frequently asked questions
1. What kinds of equipment does the University own? Who has access to this equipment?
Let us start by saying that we stress doing chemistry and using existing technologies and instrumentation as part of the core chemistry courses. We believe this is the best way to become proficient and competent with technical and conceptual information. The instrumentation we have in chemistry includes: a gas chromatograph-mass spectrometer (GC-MS), nuclear magnetic resonance spectrometer (NMR), several infrared spectrophotometers (FTIRs), UV-Visible spectrophotometers, a gas chromatograph (GC), high performance liquid chromatograph (HPLC), potentiostat for cyclic voltammetry (CV), and fluorimeter. Students use the first four instruments listed above as well as hand-held data collection units within the first two years, then go on to become more adept at using all of the instruments in a year of analytical and instrumental chemistry. A wide variety of instrumentation is available in order to maximize student exposure to different types of instruments which they may encounter in industrial and research labs.
2. What is a typical classroom/lab like in terms of lecture time, experimentation, difficulty of work, and so on?
Our classes are small; freshman chemistry normally averages about 20-30. Some of these students only need one year and in the second year (organic chemistry) we typically have about half the number from the spring before. We have three hours (50 minutes/class) of lecture/week and one 3-hour laboratory. Students earn 3 credits for the lecture portion and 1 credit for the lab portion. The courses must be taken together. The work is challenging, but with good preparation, good study habits and a willingness to seek help when needed, students do well. Persistence pays off. I had one student who came in with an inadequate background and struggled all term but by December was making A's on the exams. That took a lot of effort I know, but it paid off. The investment is large but the benefits are well worth it.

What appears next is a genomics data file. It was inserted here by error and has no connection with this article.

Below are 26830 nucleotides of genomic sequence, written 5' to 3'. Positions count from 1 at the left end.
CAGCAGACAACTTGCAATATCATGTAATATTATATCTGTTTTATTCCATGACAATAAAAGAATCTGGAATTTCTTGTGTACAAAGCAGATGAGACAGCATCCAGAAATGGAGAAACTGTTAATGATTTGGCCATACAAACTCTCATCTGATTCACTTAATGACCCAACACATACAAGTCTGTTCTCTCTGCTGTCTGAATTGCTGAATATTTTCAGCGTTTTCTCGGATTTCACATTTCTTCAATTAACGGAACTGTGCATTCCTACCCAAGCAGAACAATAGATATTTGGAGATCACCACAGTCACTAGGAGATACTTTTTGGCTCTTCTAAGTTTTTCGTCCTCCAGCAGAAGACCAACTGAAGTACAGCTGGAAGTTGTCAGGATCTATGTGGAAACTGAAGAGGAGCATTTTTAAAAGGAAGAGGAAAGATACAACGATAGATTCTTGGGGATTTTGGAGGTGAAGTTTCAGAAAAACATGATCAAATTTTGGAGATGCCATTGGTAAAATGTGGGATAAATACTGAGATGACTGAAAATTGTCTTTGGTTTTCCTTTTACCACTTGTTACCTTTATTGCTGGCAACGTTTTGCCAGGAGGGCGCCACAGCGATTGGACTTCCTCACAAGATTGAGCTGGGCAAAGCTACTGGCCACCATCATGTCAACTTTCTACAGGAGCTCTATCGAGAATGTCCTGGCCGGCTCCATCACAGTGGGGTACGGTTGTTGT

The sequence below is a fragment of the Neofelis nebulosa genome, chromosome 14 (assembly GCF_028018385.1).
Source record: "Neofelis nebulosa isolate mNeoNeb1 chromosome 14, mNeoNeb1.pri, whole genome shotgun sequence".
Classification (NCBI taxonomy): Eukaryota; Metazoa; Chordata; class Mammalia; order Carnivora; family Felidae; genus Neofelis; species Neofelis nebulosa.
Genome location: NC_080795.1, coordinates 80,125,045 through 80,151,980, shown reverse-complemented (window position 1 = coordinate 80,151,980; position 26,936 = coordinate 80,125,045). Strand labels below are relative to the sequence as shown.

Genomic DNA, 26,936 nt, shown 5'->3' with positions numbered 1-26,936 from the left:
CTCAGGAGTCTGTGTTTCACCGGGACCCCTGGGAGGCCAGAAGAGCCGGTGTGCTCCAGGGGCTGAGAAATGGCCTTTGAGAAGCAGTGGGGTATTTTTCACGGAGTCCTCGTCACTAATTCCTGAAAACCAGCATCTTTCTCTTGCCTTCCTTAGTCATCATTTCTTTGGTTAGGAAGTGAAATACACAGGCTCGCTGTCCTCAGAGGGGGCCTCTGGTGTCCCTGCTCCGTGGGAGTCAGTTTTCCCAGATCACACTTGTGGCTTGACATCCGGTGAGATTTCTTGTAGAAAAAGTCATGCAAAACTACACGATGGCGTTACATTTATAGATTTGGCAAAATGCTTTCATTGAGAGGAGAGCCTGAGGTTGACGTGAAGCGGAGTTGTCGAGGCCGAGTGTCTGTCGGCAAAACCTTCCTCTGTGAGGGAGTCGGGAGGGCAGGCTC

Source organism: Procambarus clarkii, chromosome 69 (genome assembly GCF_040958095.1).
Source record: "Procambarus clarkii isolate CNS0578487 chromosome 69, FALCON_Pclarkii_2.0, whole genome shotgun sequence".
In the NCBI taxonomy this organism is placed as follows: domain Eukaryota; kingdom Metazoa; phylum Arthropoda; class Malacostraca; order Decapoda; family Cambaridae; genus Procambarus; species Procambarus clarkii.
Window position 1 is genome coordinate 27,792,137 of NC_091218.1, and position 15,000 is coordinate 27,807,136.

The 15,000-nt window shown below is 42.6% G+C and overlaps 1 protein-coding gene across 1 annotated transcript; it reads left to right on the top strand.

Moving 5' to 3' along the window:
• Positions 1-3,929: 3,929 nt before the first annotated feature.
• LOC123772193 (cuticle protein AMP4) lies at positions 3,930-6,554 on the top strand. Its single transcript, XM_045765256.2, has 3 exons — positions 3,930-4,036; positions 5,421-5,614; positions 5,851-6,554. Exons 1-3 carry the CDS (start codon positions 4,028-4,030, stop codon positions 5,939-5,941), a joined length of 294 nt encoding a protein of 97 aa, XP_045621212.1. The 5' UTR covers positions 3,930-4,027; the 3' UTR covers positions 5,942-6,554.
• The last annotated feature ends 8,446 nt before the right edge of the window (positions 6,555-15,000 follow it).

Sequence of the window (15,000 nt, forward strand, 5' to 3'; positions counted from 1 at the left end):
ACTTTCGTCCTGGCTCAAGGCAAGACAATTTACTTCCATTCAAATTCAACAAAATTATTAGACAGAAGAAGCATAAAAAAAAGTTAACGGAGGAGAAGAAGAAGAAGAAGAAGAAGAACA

3. How does the University assist students with finding opportunities for internships, jobs, etc.?
All chemistry majors working toward what Huntington calls a BS in chemistry (the pre-professional track) do an undergraduate research project, generally the summer before their senior year. This is usually an excellent experience and can provide a first job although many of our graduates go on to medical or graduate school. We definitely encourage research opportunities and do our best to help students get placed in paid positions. The newly-established Enterprise Resource Center has already assisted one of our students in finding an industrial research project. Over the years we have had many students enjoy the benefits of paid summer research projects of various types, in industries, in medical research facilities, at other universities, and on campus. These positions often help students decide on a job, a medical school, or further graduate study.
4. How big is the Chemistry program?
The program is small in numbers but not in course offerings. We typically graduate two to five chemistry majors a year, a number which allows for small class sizes and student-faculty mentoring opportunities. Compared to our student body at Huntington, the chemistry major percentage is about average for liberal arts colleges. The interests of our current chemistry majors include the health professions, graduate work for research careers, industrial careers, and teaching.
5. What should I do if I am considering coming to Huntington University?
We hope you will consider a trip to Huntington and plan to spend enough time to visit some classes, stay overnight in the dorms and be with the students in more casual settings. What we find is that students who do this can pretty quickly discern whether Huntington is a place for them or not. Wherever you think you will end up, spend enough time on campus (at least one overnight) to get the sense of the place. Please contact any of us with your questions.